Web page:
Bank of America has resumed talks with the U.S. Department of Justice to resolve a variety of civil probes, indicating momentum may be building for the Charlotte bank’s largest mortgage settlement yet.
The news came on the day the bank said its second-quarter profit fell 43 percent from a year ago as it recorded $4 billion in legal expenses – higher than the $471 million set aside a year earlier. Most of the $4 billion will boost the bank’s reserves for potential litigation costs, executives said.
A portion will cover a separate $650 million settlement announced Wednesday to resolve all of Bank of America’s outstanding mortgage-bond litigation with insurer American International Group.
But the bulk of the reserve increase is for previously disclosed mortgage-related matters, the bank said, providing few additional details.
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“Clearly, the (Department of Justice case) is the most significant matter out there remaining,” Bruce Thompson, the bank’s chief financial officer, told reporters.
The bank renewed talks with the Justice Department on Tuesday, a source familiar with the negotiations told the Observer Wednesday.
The two parties have failed to agree on settlement terms. The bank has offered a settlement totaling at least $12 billion, made of a combination of cash and consumer relief. That’s less than the $17 billion the Justice Department has reportedly been seeking.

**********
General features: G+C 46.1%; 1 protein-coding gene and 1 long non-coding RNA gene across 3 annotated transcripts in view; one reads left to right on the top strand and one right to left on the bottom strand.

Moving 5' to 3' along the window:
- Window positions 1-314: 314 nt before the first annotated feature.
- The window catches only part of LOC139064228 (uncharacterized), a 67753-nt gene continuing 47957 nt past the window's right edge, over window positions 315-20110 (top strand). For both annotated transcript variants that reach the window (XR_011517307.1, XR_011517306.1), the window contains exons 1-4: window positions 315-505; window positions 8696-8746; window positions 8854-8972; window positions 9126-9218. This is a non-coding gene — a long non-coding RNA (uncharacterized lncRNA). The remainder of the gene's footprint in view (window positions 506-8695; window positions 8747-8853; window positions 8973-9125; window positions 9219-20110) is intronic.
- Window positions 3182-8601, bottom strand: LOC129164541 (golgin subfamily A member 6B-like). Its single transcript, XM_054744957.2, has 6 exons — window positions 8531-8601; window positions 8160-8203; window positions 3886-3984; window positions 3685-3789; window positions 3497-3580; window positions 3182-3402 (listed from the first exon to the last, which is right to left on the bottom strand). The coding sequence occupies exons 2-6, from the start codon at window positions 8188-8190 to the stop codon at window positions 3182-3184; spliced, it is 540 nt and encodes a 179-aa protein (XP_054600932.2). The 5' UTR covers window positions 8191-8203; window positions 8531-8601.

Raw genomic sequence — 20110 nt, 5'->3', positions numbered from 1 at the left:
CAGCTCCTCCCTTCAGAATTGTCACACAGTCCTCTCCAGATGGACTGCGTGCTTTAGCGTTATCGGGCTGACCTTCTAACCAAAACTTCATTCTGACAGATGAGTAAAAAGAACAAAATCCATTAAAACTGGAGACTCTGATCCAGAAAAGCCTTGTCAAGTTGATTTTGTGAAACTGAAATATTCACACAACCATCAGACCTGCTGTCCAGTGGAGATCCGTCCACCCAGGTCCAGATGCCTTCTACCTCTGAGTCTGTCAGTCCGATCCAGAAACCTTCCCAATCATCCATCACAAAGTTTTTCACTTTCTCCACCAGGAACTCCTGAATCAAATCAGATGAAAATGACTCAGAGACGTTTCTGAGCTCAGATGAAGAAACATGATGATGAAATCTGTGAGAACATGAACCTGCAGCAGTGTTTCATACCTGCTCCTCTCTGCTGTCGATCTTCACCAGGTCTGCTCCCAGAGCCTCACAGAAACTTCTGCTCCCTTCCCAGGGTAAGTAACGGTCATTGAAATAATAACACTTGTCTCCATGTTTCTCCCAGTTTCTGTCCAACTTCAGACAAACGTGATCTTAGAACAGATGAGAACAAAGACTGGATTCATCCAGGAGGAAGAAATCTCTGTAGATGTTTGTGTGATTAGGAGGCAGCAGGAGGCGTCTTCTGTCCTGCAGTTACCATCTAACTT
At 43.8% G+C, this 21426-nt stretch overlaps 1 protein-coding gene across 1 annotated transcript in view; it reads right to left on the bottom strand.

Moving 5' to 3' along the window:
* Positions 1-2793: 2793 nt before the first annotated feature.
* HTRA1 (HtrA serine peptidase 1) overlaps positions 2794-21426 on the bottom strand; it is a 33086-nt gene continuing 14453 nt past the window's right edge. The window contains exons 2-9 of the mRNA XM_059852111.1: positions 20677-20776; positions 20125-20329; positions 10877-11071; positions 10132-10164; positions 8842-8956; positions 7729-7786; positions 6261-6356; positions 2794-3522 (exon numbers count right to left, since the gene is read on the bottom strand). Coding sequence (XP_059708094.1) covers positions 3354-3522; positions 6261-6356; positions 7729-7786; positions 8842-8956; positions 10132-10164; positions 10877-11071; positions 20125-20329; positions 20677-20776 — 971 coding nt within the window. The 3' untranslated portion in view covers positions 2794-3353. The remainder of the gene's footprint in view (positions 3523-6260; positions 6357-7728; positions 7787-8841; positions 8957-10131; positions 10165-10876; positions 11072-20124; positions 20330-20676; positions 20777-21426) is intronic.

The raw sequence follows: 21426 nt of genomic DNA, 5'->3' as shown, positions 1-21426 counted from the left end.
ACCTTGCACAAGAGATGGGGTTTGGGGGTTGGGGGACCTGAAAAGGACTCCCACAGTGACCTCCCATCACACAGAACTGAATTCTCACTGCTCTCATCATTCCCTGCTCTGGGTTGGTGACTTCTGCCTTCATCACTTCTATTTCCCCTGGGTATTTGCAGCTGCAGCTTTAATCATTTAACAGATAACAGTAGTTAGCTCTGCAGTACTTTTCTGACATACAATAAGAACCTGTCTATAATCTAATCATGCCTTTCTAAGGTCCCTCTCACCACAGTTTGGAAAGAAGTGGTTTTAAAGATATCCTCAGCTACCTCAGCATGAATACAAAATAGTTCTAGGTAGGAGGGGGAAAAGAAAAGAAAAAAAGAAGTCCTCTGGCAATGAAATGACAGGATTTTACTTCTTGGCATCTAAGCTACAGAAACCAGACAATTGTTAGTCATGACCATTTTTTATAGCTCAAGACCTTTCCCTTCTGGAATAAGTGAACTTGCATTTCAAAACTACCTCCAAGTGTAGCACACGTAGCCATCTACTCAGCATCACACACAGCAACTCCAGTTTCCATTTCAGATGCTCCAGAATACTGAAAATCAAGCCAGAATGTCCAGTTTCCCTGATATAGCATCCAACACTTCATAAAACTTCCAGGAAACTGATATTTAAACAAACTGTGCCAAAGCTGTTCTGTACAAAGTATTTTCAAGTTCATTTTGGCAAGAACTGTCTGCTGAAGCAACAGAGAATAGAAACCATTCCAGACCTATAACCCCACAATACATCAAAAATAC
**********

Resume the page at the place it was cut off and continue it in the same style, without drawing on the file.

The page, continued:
Last month, U.S. Attorney General Eric Holder turned down a request by the bank for him to meet with CEO Brian Moynihan because the two sides were too far apart for a meeting to be productive, a person familiar with the matter told the Observer.
Bank executives declined to share details about the settlement’s status when asked about it during an earnings call Wednesday with analysts.
“We can’t discuss that,” Moynihan said.
Bank of America, the second-largest U.S. bank, has spent more than $60 billion to resolve financial crisis-era legal issues, more than any other lender has spent to resolve similar matters.
The Justice Department continues to exact billions in settlements from banks for activities that contributed to the 2008 collapse of home prices.
On Monday, Citigroup announced a roughly $7 billion settlement with the government to end mortgage probes. Late last year, JPMorgan Chase & Co. agreed to a $13 billion settlement with the government to resolve a similar dispute.
Talks between Bank of America and the Justice Department stalled around June 9, a person familiar with the matter told the Observer last week.
Bank of America spokesman Lawrence Grayson declined to comment Wednesday. A Justice Department spokesperson could not be reached for comment.
The proposed settlement is expected to end a variety of probes into potential misconduct regarding bonds that were sold to investors and backed by home loans that went bad and contributed to the financial crisis.
“This is the last big legal headwind (for Bank of America) related to the housing crisis,” said Dan Marchon, bank analyst for Raymond James & Associates. “It’s a huge positive once they get that out of the way.”